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Cookery: Rising to the okra challenge

by
06 June 2012

by Terence Handley MacMath

WHAT’s in the fridge? Ah, the okra I have been avoiding, and some nearly past-its-sell-by-date mackerel. Fish curry for supper, then. But the okra is a challenge.

I didn’t choose it: it chose me. More accurately, it came home in one of those big bags of vegetables that the stallholders put together at the end of the day, when they hope to tempt you to clear up their wares.

I couldn’t take all the cabbage and leave someone else all the okra, because the market lore is that you have to have a bit of everything. Very good value, admittedly, but some­times you end up with a strange assort­ment of odds and ends to tax your ingenuity.

Okra (or “ladies’ fingers”, a rather grisly name for these curved, pointed green vegetables) is a bit like Marmite: either you love the strange mucila­ginous juice it exudes, or you don’t.

A friend of mine, Swati, to the rescue, then. She is a brilliant cook. The solution is to roast it. Cut off the stalk ends and discard them. Toss the “fingers” in a little olive oil, and season them well with salt, pepper, and a little ground cumin. Roast them in a hot oven for about 15 minutes. A very good flavour — a little like haricot beans, perhaps.

A fish curry is usually made with white fish fillets, but you can use any kind — and you can add some prawns, if you like them. It is a good way to present frozen fish fillets, too. For the sauce you will need:

1 onion, finely chopped
3 cloves garlic, crushed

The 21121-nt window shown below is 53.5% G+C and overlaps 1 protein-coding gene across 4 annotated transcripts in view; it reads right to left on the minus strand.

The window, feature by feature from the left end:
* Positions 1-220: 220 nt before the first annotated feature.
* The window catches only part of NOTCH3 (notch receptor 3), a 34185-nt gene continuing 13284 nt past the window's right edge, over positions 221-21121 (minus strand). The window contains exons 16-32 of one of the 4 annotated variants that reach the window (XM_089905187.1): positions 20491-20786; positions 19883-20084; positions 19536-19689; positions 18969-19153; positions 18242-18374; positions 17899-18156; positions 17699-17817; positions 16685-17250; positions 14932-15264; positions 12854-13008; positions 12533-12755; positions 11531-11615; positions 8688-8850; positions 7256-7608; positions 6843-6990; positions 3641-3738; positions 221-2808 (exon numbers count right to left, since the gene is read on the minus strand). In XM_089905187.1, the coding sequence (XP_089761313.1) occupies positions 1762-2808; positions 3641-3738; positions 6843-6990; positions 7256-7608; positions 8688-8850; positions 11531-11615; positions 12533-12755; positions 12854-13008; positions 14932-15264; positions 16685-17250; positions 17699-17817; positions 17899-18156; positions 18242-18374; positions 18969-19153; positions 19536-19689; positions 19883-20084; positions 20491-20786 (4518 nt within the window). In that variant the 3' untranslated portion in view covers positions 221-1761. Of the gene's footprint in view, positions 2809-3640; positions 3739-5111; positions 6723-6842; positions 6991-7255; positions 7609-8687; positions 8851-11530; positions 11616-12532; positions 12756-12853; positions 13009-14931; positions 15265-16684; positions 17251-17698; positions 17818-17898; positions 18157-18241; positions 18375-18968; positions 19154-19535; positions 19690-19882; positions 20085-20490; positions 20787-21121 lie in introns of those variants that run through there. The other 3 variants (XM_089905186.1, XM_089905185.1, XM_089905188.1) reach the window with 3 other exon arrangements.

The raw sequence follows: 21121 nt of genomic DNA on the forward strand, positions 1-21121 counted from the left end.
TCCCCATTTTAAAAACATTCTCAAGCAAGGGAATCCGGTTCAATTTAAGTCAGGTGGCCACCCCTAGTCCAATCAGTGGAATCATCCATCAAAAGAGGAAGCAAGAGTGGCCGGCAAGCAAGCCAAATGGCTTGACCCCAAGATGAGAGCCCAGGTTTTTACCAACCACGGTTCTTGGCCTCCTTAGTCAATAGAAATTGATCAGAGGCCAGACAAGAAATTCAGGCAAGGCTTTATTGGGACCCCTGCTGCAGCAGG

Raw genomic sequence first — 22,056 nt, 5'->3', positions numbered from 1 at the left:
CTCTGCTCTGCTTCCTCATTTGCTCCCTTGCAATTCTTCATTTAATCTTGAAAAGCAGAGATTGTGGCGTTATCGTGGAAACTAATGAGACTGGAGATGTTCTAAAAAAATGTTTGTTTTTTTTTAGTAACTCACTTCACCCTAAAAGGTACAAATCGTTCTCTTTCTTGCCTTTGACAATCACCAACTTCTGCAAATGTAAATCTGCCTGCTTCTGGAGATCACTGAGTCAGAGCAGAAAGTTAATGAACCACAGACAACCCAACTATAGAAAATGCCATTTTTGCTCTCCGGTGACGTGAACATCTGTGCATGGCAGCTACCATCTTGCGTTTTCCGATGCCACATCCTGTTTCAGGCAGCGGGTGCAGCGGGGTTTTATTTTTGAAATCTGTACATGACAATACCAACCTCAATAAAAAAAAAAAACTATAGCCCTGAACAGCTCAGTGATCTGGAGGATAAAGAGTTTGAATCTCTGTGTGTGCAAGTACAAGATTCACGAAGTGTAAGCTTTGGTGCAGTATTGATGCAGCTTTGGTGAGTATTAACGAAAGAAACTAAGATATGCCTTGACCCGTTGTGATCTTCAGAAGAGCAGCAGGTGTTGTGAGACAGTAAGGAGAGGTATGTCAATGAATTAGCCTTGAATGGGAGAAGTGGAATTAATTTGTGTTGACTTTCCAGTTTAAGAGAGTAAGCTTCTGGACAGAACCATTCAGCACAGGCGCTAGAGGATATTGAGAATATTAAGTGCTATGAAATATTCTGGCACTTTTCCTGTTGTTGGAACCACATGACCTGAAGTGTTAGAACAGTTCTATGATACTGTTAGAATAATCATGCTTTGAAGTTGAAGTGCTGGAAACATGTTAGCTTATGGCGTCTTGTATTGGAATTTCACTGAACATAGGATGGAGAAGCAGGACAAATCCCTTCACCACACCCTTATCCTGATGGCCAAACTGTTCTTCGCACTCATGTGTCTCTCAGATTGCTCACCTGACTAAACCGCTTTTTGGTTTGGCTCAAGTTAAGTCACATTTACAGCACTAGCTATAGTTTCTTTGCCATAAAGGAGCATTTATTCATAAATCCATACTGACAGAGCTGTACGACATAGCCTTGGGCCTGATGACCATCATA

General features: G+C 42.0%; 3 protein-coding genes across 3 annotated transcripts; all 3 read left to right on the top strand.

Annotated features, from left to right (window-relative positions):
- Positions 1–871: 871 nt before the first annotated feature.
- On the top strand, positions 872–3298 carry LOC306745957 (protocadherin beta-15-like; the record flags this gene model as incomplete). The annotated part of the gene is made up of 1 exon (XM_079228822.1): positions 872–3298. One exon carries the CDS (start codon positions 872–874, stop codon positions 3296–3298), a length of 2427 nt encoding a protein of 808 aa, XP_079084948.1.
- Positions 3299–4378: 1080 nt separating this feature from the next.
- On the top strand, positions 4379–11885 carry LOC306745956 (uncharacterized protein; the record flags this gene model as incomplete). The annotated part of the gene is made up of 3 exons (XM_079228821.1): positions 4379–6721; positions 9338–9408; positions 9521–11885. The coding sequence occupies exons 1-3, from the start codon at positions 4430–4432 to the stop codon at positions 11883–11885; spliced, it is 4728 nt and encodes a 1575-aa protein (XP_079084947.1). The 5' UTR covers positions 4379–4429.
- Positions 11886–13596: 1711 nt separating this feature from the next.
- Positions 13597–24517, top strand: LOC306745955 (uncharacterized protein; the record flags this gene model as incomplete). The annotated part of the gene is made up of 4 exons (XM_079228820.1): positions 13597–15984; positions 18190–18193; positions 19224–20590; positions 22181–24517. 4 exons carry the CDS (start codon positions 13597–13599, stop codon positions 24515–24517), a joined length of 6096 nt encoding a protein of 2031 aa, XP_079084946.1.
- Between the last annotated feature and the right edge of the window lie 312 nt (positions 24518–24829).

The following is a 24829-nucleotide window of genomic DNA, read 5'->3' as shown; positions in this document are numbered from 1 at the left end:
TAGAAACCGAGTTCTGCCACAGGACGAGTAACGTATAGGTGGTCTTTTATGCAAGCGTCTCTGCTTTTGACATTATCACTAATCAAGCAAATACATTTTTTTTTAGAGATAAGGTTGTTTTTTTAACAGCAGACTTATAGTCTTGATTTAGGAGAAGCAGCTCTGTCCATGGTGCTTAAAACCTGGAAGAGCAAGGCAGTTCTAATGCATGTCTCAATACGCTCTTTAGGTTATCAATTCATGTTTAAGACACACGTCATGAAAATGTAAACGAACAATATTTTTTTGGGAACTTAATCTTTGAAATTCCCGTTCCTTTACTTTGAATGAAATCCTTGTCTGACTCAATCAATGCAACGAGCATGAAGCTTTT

a good oil
1 teaspoon cumin, coriander, turmeric, and garam masala
25mm (1 inch) fresh ginger, peeled and grated
1 green chilli, chopped
1 tin chopped tomatoes

1 onion, finely chopped
3 cloves garlic, crushed
a good oil
1 teaspoon cumin, coriander, turmeric, and garam masala
25mm (1 inch) fresh ginger, peeled and grated
1 green chilli, chopped
1 tin chopped tomatoes

Fry the onion and garlic gently in a splash of oil, and when they are tender, add the spices. Take care not to brown or scorch anything, just allow the spices to become heated and fragrant. Add the ginger and chilli, and stir gently until they are heated through. Add the tomatoes, and let the sauce simmer gently to combine the flavours.

Add the fish fillets to the sauce, and let them cook until just tender — about ten minutes. Alternatively, if you have a lot of fish, double the sauce ingredients, pour the sauce over the fish in an ovenproof casserole, and bake for about 20 minutes in a medium-hot oven. Serve with natural yogurt, fresh coriander, and naan bread.

Fish, in the English mind, goes with peas, and peas come into their own in early summer. I like Gillian McKeith’s solution to keeping peas on the knife. She serves fish on a purée of leeks and carrots, and with an eider­down of peas roughly puréed with fresh mint.

Her suggestion of a leek and carrot mattress is delicious, and I like to braise the fish on a bed of sliced leeks, grated carrot, plenty of lemon juice, stock, seasoning, and perhaps a dash of white wine. Orange juice is par­ticularly good with fresh mackerel fil­lets. Serve with minted new potatoes.

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